The ring of life provides evidence for a genome fusion origin of eukaryotes

  title={The ring of life provides evidence for a genome fusion origin of eukaryotes},
  author={Maria C. Rivera and James Alan Lake},
Genomes hold within them the record of the evolution of life on Earth. But genome fusions and horizontal gene transfer seem to have obscured sufficiently the gene sequence record such that it is difficult to reconstruct the phylogenetic tree of life. Here we determine the general outline of the tree using complete genome data from representative prokaryotes and eukaryotes and a new genome analysis method that makes it possible to reconstruct ancient genome fusions and phylogenetic trees. Our… 
Decoding the genomic tree of life
A new method of phylogenetic reconstruction based on gene presence and absence, called conditioned reconstruction, has improved the prospects for reconstructing prokaryotic evolution and is able to detect past genome fusions, such as the fusion that appears to have created the first eukaryote.
Comprehensive analysis of the origin of eukaryotic genomes.
The results suggest the eukaryotic nuclear genome descends from an archaea that was neither euryarchaeota nor cren archaeota and that the mitochondrial genome descending from alpha-proteobacteria.
Supertrees disentangle the chimerical origin of eukaryotic genomes.
A novel supertree-based phylogenetic signal-stripping method is used to recover supertrees of life based on phylogenies for up to 5,741 single gene families distributed across 185 genomes and rejects all but two of the current hypotheses for the origin of eukaryotes.
Genomic Analyses and the Origin of the Eukaryotes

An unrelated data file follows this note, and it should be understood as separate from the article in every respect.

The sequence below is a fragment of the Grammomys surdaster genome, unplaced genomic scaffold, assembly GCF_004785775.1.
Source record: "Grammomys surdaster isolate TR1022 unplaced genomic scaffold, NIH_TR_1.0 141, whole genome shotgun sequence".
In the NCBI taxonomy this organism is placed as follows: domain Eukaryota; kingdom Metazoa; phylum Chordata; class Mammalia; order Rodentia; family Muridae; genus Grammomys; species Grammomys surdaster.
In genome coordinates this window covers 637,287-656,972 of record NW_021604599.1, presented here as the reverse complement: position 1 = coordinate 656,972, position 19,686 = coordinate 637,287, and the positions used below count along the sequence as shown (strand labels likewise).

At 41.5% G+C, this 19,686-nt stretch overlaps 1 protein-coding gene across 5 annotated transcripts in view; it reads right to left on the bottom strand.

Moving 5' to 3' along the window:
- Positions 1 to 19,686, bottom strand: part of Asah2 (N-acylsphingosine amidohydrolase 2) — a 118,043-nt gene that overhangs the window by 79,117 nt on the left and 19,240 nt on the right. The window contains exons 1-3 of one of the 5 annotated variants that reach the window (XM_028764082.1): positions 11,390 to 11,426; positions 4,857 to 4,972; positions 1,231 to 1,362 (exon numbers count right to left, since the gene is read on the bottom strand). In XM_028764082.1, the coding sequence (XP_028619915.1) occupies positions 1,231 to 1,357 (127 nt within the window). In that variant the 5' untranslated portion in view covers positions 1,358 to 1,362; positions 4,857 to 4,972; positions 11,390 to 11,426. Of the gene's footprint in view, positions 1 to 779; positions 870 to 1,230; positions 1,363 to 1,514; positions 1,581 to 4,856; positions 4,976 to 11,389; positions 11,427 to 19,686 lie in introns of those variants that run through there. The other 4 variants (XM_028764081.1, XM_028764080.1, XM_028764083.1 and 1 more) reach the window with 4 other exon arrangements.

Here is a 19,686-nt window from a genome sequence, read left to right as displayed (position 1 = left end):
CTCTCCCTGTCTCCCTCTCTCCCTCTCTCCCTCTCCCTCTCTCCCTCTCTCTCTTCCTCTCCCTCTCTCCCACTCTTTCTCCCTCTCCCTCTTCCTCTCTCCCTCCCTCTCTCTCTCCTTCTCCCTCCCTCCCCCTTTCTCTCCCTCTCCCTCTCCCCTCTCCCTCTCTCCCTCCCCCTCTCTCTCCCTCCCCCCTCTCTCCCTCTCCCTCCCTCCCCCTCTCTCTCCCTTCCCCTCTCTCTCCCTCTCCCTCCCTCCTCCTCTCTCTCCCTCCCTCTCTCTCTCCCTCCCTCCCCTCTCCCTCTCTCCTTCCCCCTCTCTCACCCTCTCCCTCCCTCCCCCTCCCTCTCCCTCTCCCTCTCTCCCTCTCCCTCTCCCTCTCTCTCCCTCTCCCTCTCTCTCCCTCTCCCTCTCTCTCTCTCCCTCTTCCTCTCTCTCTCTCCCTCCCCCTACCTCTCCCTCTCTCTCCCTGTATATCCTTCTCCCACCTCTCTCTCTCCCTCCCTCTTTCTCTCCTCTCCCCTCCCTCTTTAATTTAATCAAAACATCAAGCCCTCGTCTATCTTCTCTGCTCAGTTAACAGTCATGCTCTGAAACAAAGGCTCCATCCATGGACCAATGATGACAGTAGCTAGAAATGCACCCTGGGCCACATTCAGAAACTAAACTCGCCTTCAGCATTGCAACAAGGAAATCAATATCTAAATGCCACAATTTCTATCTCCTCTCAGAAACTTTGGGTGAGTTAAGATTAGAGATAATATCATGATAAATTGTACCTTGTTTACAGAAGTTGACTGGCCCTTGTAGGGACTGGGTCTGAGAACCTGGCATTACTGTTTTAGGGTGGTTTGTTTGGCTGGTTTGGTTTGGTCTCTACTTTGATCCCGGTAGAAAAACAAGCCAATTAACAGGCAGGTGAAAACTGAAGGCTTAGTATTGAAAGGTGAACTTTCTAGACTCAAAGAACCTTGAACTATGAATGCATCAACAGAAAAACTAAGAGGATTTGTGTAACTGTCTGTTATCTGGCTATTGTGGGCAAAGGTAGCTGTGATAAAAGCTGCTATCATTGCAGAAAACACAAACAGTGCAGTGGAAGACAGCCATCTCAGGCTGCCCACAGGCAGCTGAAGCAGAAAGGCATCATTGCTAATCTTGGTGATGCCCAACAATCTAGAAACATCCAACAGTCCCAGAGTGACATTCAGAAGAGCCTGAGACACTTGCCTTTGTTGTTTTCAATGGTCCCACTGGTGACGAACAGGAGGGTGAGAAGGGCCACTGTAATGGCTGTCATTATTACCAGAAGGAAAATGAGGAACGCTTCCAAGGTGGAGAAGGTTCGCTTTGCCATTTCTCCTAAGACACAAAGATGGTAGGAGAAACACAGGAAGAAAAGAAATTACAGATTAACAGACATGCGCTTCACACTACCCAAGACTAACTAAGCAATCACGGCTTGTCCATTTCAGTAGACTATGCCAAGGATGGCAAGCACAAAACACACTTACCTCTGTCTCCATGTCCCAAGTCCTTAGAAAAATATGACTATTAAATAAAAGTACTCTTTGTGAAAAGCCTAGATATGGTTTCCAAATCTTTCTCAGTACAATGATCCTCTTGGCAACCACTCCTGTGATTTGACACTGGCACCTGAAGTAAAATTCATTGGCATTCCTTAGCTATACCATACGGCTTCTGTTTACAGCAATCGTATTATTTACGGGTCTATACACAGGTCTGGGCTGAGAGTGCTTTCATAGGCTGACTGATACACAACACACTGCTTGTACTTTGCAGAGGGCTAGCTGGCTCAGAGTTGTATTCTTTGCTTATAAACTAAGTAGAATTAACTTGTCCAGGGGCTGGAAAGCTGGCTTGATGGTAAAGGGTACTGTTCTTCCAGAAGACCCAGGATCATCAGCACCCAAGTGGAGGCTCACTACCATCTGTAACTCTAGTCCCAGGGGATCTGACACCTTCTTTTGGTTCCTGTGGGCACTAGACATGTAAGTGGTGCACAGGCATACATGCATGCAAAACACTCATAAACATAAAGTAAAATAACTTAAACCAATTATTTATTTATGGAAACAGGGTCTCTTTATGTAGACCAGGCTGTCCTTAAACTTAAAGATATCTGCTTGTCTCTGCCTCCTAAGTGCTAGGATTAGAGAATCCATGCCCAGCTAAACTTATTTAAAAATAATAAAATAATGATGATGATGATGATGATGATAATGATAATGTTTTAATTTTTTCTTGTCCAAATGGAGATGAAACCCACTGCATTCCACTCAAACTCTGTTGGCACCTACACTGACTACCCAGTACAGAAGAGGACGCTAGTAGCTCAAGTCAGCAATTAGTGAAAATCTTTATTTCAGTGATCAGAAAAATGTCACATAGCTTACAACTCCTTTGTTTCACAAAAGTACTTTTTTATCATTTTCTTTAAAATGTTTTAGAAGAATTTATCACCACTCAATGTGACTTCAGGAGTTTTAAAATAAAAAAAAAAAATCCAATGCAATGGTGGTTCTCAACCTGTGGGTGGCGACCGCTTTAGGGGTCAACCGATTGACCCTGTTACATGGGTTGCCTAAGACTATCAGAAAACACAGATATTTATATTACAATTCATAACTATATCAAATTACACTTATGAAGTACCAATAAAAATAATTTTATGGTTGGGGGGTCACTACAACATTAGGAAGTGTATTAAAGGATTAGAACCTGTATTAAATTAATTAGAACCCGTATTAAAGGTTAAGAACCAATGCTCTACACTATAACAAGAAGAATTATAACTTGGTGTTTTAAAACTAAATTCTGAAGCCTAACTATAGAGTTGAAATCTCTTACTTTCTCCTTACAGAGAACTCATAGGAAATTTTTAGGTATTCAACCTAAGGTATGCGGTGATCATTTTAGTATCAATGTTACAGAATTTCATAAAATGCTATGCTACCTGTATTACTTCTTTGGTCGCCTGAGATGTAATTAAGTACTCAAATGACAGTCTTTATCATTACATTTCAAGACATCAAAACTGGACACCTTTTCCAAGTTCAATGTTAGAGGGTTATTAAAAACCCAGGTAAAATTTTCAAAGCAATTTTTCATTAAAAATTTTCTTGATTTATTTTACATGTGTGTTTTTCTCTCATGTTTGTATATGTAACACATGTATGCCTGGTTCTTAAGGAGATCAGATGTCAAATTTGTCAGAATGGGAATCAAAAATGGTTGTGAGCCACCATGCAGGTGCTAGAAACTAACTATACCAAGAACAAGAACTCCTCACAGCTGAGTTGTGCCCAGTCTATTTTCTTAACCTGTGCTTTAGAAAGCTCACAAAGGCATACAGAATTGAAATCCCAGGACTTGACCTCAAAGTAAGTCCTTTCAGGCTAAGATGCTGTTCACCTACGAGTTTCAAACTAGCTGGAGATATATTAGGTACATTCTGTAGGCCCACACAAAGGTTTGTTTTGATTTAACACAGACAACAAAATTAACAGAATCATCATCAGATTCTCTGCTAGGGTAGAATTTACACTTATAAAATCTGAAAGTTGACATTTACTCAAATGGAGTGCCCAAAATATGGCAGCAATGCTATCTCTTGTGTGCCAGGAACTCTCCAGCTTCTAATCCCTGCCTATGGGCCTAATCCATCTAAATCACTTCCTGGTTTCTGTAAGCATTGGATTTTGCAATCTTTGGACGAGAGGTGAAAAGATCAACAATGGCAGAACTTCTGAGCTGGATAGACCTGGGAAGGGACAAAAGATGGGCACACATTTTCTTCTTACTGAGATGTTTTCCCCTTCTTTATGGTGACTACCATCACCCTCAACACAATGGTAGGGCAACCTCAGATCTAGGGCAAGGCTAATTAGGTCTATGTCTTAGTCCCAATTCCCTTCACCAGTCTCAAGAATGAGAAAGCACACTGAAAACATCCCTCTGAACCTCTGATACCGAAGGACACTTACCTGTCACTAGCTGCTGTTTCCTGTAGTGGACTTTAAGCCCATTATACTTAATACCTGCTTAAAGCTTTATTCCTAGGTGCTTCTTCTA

CR is the first phylogenetic‐reconstruction method to provide precise evidence about the origin of the eukaryotes, and a cycle graph or ‘ring’ rather than a ‘tree’ is a better representation of the evolutionary relationships between prokaryotes and eukARYotes.
Genome beginnings: rooting the tree of life
A new root of life obtained through the analysis of indels, insertions and deletions, found within paralogous gene sets is introduced, implying that the last common ancestor was not hyperthermophilic, although moderate thermophily cannot be excluded.
The tree of life viewed through the contents of genomes.
  • C. House
  • Biology
    Methods in molecular biology
  • 2009
Genomic trees and geologic evidence together suggest that the vertical descent of genes and the horizontal transfer of genes between genetically similar lineages ultimately results in a core Tree of Life with at least some lineages that have phenotypic characteristics recognizable for billions of years.
Does the 'Ring of Life' ring true?
The Deep Archaeal Roots of Eukaryotes
A comprehensive set of 355 eukaryotic genes of apparent archaeal origin identified through ortholog detection and phylogenetic analysis is described and it is indicated that, for the majority of these genes, the preferred tree topology is one with the eUKaryotic branch placed outside the extant diversity of archaea.
Phylogenomic Test of the Hypotheses for the Evolutionary Origin of Eukaryotes
The results demonstrate that there is no phylogenetic support for hypotheses involving a fusion with a bacterium other than the ancestor of mitochondria, and it is shown that the majority of bacteria-related eukaryotic genes actually do not point to a relationship with a specific bacterial taxonomic group.
Bacterial genes outnumber archaeal genes in eukaryotic genomes
The functional dichotomy, initially described for yeast, of archaeal genes being involved in genetic information processing and bacterial genes being involvement in metabolic processes is conserved across all eukaryotic supergroups.